Myra’s Wells provides clean water in Burkina Faso. But why the name “Myra’s Wells”
First of all, we need to introduce Myra.
On the first day of the Autumn term 2005, Eddie was working as a Train Manager for Virgin Trains between Bournemouth and Birmingham. On arrival at Birmingham, around lunchtime, Eddie noticed there were about 50 ‘missed calls’ on his phone. For a time, he was unable to get through to any of the callers. When he did, no one wanted to speak to him.
However he then heard that his wife Myra, a school teacher at Alderholt, had been killed in a road accident on her way to work. She was not to blame in any way, and the other driver was one of her former pupils.
Eddie made his way to the managers’ offices at New Street Station, and met Andrew Marsh, the Head of Train Catering. It was the first time they had met and Andrew took over and accompanied Eddie back to Bournemouth. Amazingly it soon became apparent that, like Eddie, Andrew was a committed Christian.
So why Wells?
Eight years before this happened, a young lady called Christine Bonkoungou arrived from Burkina Faso. If you can’t place Burkina Faso, you are not alone! There is a map at the bottom of this article to help you. She came to Bournemouth to learn English at one of the many language schools and spent over a year in the area. For some of this time, Eddie and Myra gave her accommodation.
The news of Myra’s accident reached Christine. She invited Eddie to go to visit Burkina Faso. Christine was, by then, married to Michel and they had a young family. Michel was a teacher at a big school, but also ran a small school in a village called Zongo. This school did not have clean water for the children to drink and he was touched by the poverty of the people. Eddie left with a thought in his mind. What better way to preserve Myra’s name than to help to provide clean water in Burkina Faso.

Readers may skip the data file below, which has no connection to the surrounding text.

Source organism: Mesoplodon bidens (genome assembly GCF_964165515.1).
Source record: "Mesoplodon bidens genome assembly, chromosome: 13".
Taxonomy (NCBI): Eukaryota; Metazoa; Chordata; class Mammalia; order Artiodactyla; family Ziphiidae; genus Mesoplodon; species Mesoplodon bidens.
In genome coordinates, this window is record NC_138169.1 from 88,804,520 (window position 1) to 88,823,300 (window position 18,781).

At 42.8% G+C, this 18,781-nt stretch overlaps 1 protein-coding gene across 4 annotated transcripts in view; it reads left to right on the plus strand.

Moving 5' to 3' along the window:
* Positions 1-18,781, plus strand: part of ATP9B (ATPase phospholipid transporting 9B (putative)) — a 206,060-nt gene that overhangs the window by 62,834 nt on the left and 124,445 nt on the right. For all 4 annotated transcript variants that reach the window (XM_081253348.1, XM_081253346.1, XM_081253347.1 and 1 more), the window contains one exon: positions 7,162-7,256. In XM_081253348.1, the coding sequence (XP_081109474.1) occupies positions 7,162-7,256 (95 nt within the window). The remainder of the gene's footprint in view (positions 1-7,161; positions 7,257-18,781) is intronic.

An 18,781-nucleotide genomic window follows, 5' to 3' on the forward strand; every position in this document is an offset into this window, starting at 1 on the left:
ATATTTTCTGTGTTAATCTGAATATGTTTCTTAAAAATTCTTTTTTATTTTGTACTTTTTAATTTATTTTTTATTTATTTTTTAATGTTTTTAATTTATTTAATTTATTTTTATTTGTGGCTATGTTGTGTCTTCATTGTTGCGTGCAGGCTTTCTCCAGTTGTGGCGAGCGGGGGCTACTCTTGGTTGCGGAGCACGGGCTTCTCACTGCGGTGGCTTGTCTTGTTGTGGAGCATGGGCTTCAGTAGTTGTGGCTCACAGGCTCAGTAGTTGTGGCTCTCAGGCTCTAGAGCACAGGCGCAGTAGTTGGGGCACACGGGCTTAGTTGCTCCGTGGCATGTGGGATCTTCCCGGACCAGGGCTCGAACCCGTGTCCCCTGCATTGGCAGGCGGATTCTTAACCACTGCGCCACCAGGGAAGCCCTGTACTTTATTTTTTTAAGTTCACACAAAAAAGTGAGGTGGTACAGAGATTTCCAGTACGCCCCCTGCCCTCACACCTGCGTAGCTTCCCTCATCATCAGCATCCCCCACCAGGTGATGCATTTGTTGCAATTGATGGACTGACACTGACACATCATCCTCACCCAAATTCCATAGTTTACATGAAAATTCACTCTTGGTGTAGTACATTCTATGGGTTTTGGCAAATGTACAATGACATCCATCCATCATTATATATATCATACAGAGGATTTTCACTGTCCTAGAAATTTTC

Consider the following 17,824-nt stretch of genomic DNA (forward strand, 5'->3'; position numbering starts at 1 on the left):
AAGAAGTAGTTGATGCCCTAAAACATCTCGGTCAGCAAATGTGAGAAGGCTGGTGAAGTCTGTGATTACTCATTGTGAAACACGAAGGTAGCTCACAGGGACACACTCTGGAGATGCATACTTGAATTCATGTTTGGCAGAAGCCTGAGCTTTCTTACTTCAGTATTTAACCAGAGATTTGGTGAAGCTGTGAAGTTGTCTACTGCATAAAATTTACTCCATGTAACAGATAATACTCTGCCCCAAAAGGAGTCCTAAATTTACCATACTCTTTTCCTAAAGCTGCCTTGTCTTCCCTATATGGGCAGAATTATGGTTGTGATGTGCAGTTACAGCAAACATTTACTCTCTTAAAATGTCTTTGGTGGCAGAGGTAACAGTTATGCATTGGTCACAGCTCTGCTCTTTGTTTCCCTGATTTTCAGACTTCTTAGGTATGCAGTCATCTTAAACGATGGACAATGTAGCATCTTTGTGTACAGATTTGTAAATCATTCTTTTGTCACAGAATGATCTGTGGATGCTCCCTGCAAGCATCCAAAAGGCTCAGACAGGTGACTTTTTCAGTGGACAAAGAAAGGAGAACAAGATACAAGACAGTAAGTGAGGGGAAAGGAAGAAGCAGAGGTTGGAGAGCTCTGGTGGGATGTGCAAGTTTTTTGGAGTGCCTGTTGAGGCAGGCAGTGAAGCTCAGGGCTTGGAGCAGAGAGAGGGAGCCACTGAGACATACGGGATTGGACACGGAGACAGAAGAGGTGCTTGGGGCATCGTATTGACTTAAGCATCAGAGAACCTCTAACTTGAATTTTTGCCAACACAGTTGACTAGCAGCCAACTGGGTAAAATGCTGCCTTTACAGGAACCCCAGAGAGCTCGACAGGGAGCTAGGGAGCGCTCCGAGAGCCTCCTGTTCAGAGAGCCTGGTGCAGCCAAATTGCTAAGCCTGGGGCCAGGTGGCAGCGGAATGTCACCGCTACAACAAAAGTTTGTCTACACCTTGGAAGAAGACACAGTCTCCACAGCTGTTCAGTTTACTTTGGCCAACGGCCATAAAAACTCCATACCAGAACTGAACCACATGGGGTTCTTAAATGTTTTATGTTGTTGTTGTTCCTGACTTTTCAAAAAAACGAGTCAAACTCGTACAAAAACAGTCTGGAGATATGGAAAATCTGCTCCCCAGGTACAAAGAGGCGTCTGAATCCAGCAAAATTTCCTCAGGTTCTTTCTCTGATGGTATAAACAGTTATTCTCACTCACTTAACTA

Myra’s Wells is born!
When he arrived back in Bournemouth, Eddie spoke to family and friends. They decided to raise the £4000 that would be needed to build a properly drilled well at the school. It would be a fitting way to preserve the memory of Myra. £8000 arrived! So he arranged for two wells to be drilled. Myra’s Wells was born.
But if Eddie thought that was it, he was in for shock. The money kept arriving and by 2011, he had arranged 11 wells. It seemed Myra’s Wells was here to stay! With the effect of Brexit on exchange rates, the price of each well is now about £5000. But the number of wells drilled each year has risen to an average of about 16. Many people have donated wells in memory of a wife or husband or parents and they bear a plaque with their name. So the memory of many other names is also preserved and they have enabled us to provide even more clean water in Burkina Faso!
The story continues as Myra’s Wells provides clean water in Burkina Faso.
At the end of 2017, Myra’s Wells stands on the very brink of 100 wells. God has richly blessed the work and the charity continues to provide clean water in Burkina Faso. Each well provides 1000, 2000 even 5000 people with clean water. The first wells are still doing that. They are looked after by someone in the village to ensure they continue to function. And many new churches are established where the well has been built. Click here to view the current full list of wells.
Myra’s Wells continues to commit to our principle that all donations are used 100% for providing wells. Nothing is taken out for expenses or marketing. Any expenses necessary are funded personally by the trustees. If you would like to help us, click here to see our “How to Donate” page.